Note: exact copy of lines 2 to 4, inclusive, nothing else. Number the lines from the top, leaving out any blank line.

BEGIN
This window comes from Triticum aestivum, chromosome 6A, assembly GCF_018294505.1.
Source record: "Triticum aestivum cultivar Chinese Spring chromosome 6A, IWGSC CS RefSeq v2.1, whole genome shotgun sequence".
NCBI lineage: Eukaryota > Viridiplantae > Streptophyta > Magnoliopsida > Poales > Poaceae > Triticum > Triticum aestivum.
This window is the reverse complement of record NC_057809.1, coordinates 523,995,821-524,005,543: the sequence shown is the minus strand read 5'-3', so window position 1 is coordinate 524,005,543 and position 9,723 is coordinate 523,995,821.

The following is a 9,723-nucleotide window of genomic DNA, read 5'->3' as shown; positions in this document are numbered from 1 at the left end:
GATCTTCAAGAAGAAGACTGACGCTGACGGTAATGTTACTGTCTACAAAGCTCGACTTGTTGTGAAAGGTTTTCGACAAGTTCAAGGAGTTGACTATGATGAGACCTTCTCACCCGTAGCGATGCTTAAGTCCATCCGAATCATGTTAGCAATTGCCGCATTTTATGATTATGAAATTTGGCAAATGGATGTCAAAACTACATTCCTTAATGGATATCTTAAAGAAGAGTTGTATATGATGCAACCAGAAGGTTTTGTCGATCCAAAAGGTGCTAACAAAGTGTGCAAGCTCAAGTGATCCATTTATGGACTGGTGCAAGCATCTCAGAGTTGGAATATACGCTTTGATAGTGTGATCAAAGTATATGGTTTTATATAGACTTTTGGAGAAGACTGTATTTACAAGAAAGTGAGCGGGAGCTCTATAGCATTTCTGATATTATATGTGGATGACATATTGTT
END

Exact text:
Source record: "Triticum aestivum cultivar Chinese Spring chromosome 6A, IWGSC CS RefSeq v2.1, whole genome shotgun sequence".
NCBI lineage: Eukaryota > Viridiplantae > Streptophyta > Magnoliopsida > Poales > Poaceae > Triticum > Triticum aestivum.
This window is the reverse complement of record NC_057809.1, coordinates 523,995,821-524,005,543: the sequence shown is the minus strand read 5'-3', so window position 1 is coordinate 524,005,543 and position 9,723 is coordinate 523,995,821.